Chonta (Bactris gasipaes) AKA chonta duro in some countries or peach palm in others- Spiky palm trunk with starchy and fatty fruit that requires cooking. Different sizes and colors ranging from yellow to red with orange and green verities as well. Palm heart or palmito edible.


Nalampi (Caryodendron orinocense)

Pili (Canarium ovatum)


Herbs and tubers

Katuk (Sauropus androgynus) – green leaves and white berries are edible tastes like peanut or almond. Propagated from cuttings

Cranberry hibiscus (Hibiscus acetosella) – dark purple leaves edible. Propagated from cuttings.

Kang kong (Ipomoea aquatica) – water spinach from Philippines. Edible leaves, stems, flowers. Grows in swampy muddy shallow water ponds.

Cassava locally called Yuca (Manihot esculenta) – starchy tuber that must be cooked. Propagated via cuttings, planted at 45 degree angle in the soil. Harvest when the thick stem is mature, thick and woody after 9 to 12 months of growing. Will often have flowers or seeds.

Taro locally called papa china (Colocasia esculenta) – starchy corms and tuber when cooked is similar to potato.

Yacon (Smallanthus sonchifolius) – sweet crunchy tuber that is edible raw (such as in salads). Propagated via rhizomes. Harvest when yellow flowers appear.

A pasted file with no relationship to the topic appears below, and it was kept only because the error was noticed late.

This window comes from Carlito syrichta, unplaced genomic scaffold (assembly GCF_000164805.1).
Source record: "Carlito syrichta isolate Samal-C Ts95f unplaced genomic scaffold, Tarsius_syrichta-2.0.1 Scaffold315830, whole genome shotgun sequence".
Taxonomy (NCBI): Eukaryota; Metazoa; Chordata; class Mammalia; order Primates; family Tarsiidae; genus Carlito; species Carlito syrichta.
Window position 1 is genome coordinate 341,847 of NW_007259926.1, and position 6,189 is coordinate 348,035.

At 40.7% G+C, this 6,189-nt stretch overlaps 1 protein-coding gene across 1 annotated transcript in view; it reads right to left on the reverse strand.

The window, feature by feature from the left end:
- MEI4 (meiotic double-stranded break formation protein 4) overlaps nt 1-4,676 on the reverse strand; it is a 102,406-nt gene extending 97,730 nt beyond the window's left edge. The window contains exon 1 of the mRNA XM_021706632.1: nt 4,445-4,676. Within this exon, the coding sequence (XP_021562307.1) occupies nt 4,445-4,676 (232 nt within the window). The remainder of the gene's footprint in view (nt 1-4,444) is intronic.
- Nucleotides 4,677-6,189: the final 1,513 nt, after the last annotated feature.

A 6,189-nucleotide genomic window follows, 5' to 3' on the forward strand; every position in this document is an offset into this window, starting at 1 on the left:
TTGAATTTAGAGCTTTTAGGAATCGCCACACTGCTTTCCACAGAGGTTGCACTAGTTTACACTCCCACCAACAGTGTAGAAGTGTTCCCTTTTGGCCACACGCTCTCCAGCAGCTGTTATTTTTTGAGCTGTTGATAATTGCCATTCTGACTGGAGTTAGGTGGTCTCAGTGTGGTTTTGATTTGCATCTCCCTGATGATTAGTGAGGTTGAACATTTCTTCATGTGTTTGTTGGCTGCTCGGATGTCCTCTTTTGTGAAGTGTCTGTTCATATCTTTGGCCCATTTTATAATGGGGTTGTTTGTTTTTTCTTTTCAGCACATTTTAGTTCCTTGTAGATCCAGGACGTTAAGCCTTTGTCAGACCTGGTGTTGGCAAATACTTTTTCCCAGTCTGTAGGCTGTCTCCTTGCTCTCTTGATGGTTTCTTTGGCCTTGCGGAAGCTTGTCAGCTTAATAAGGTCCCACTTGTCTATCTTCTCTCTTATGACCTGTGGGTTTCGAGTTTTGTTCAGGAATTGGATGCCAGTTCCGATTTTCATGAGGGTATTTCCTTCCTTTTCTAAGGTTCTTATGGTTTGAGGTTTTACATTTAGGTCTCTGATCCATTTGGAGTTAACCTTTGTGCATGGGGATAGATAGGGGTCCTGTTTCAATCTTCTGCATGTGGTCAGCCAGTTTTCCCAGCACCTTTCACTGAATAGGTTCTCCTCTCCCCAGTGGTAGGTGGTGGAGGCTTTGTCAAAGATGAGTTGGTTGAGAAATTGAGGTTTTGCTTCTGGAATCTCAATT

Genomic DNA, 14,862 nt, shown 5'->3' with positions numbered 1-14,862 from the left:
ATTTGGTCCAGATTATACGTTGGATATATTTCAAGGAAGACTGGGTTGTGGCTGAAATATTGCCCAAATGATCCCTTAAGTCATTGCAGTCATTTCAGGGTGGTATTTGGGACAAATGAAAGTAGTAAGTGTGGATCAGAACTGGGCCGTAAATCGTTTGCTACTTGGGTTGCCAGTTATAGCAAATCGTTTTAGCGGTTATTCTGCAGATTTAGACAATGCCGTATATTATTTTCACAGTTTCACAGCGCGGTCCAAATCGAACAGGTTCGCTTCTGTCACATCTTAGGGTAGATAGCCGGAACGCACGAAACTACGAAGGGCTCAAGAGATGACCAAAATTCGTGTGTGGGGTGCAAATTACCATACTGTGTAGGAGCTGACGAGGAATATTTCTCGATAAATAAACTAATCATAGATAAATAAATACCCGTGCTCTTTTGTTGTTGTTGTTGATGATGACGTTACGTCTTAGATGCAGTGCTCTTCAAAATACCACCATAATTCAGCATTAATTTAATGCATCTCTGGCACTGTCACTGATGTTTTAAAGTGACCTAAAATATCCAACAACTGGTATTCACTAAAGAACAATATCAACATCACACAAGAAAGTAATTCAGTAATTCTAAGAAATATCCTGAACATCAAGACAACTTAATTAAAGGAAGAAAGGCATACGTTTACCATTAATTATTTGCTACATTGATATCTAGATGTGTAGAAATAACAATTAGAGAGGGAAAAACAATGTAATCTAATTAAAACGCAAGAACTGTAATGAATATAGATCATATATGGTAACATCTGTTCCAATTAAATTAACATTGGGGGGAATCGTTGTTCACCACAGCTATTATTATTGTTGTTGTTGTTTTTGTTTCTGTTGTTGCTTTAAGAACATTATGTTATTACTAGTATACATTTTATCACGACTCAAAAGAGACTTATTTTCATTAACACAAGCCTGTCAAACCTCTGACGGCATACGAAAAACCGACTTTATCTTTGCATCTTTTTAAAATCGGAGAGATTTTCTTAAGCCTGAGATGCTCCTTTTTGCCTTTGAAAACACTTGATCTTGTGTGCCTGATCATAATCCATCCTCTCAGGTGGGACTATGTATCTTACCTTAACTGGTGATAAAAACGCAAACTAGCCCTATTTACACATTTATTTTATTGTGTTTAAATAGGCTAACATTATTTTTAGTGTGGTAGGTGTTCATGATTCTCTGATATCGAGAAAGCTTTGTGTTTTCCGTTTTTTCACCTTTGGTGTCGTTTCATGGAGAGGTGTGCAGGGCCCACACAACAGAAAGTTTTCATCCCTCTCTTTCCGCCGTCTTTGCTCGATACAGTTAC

Ginger locally called jengibre (Zingiber officinale) –

Turmeric locally called curcuma (Curcuma longa) –

Brazilian spinach – (Alternanthera sissoo) – edible leaves, good ground cover, together with pinto peanut (see below).

Winged beans (Psophocarpus tetragonolobus) – sometimes known as dragon beans or asparagus beans, beans flowers and leaves are edible. Propagated by seeds, climbing up a trellis or pergola for best results

Indian lettuce locally called tree lettuce (Lactuca indica) – grows as a tree, pick the outside bottom leaves to eat. remove the stems

African blue basil (Ocimum kilimandscharicum × basilicum ‘Dark Opal‘) – is a hybrid basil variety, a cross between camphor basil and dark opal basil. It is one of a few types of basil that are perennial. African blue basil plants are sterile, unable to produce seeds of their own, and can only be propagated by cuttings.[1]

Sugar Cane (Saccharum) – many verities, some softer for eating and all can be juiced for drinking. Cooked to make cane sugar.

Banana locally called guineo (musa) – verities include:
Orito – small sweet, locally very common. Dark brown spots on the trunk of the growing plant.